David Gillespie was 40kg overweight, lethargic, sleep-deprived and the father of four, with twins on the way. He knew he needed to lose weight fast, but he had run out of diets - all had failed.
After doing some reading on evolution (why weren't our forebears fat?), David cut sugar - specifically fructose - from his diet. He immediately started to lose weight, and kept it off. Slim, trim and fired up, David set out to look at the connection between sugar, our soaring obesity rates and some of the more worrying diseases of the twenty-first century, and discovered some startling facts in the process.
Sugar was once such a rare resource that nature decided we didn't need an off-switch - in other words, we can keep eating sugar without feeling full. In the space of 150 years, we have gone from eating no added sugar to more than a kilogram a week. You would need to run 7km every day of your life just to not put on weight as a result of eating that much sugar. Two decades ago 1 in 14 adult Australians were obese; that figure is now 1 in 5. The 'natural' sugar in one glass of unsweetened fruit juice per day for a year is enough to add just over 2.5kg your waistline. The more sugar we eat, the more we want.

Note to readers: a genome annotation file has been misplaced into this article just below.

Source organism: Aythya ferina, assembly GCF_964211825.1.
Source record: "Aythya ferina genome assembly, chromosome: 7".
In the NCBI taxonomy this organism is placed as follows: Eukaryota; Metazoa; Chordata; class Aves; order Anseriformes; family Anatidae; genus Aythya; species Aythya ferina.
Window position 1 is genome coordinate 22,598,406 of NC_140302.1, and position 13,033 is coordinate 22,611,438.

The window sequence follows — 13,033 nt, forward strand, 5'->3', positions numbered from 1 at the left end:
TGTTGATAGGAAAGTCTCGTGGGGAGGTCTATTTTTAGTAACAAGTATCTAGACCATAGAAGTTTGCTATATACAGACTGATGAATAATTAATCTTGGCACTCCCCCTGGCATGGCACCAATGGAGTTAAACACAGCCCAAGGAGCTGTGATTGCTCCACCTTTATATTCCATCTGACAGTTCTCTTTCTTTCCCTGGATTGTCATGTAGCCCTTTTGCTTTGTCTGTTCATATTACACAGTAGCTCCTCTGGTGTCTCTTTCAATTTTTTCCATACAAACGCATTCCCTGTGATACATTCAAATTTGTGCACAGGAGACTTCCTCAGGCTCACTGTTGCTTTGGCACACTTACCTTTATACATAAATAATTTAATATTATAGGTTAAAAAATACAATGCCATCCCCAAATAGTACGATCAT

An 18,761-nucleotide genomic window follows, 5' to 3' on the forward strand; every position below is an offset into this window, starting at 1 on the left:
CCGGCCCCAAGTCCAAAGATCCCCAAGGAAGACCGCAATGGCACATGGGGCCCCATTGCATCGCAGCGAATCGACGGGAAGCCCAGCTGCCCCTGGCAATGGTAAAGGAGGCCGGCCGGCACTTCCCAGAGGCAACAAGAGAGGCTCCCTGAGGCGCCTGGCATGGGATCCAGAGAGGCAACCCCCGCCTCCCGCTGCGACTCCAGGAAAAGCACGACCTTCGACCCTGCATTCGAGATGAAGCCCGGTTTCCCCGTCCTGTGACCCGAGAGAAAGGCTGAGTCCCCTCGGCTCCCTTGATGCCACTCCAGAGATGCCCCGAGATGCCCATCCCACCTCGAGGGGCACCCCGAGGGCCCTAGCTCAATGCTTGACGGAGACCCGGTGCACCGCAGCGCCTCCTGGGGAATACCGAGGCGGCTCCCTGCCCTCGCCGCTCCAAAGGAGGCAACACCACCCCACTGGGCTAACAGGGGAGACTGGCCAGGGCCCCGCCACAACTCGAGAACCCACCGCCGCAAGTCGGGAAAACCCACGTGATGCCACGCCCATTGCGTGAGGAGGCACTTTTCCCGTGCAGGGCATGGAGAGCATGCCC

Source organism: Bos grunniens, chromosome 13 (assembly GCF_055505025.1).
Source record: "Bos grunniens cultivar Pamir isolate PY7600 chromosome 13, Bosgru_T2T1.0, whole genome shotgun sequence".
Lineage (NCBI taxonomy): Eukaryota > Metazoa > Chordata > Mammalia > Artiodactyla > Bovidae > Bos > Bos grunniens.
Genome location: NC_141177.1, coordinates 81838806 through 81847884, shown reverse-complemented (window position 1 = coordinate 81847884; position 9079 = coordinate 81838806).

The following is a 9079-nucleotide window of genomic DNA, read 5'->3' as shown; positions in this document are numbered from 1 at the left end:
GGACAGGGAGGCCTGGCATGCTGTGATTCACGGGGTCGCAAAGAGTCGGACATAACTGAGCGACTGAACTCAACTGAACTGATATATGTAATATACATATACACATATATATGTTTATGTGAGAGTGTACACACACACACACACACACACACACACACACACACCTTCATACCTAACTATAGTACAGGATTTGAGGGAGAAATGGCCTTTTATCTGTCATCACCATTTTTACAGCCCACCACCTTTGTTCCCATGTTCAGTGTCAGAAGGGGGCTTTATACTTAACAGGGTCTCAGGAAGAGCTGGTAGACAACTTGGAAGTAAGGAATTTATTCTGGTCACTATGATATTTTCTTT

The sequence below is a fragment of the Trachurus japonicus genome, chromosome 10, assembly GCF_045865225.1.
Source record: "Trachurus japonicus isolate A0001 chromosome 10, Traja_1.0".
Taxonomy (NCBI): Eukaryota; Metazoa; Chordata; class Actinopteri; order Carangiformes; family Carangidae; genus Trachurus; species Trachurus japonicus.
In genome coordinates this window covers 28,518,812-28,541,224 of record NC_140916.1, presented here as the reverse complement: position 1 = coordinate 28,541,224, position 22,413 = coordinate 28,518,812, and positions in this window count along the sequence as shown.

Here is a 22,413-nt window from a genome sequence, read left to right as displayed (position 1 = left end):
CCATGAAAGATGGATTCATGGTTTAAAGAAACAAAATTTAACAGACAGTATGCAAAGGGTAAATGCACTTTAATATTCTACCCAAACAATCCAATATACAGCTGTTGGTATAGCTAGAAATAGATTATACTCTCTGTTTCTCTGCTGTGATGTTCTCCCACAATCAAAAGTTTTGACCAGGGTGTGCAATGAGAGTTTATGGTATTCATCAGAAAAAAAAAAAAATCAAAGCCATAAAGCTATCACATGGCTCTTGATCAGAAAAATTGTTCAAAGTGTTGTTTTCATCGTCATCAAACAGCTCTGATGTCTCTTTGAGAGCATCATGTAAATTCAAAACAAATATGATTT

Food manufacturers exploit our sugar addiction by lacing it through 'non-sweet' products, such as bread, sauces, soups and cereals. Sweet Poison exposes one of the great health scourges of our time and offers a wealth of practical and accessible information on how to avoid fructose, increase your enjoyment of food and lose weight.
- Publication Date:
- 03 / 01 / 2017
- 128 x 197 x 15mm
I used to be a skeptic of the 'no sugar' craze. However, my interest in nutritional science led me to read one of the earlier and more popular no-sugar books, Sweet Poison. It was genuinely disturbing to read of the evolution of our sugar production and consumption. From a piece of fruit we found in the wild, to concentrated fructose; the sweetest type of sugar; being added to everything. Gillespie explains the science of sugar, how it affects us, and the effect and prevalence of sugar in our modern diets. Knowledge is the best weapon, and I feel well armed after finally being able to grasp the confusion around sugar and all its versions. Gillespie does a great job of explaining the simple and complex aspects of sugar and the science of its effect on us. Gillespie even jokes about how confused he was at first like all of us. No wonder so few of us know about it; it can be a bit tricky to explain!
Discover for yourself the truth about sugar and how to fight back against you and your family getting sick and fat. Ah, sweet victory. - Matt (QBD)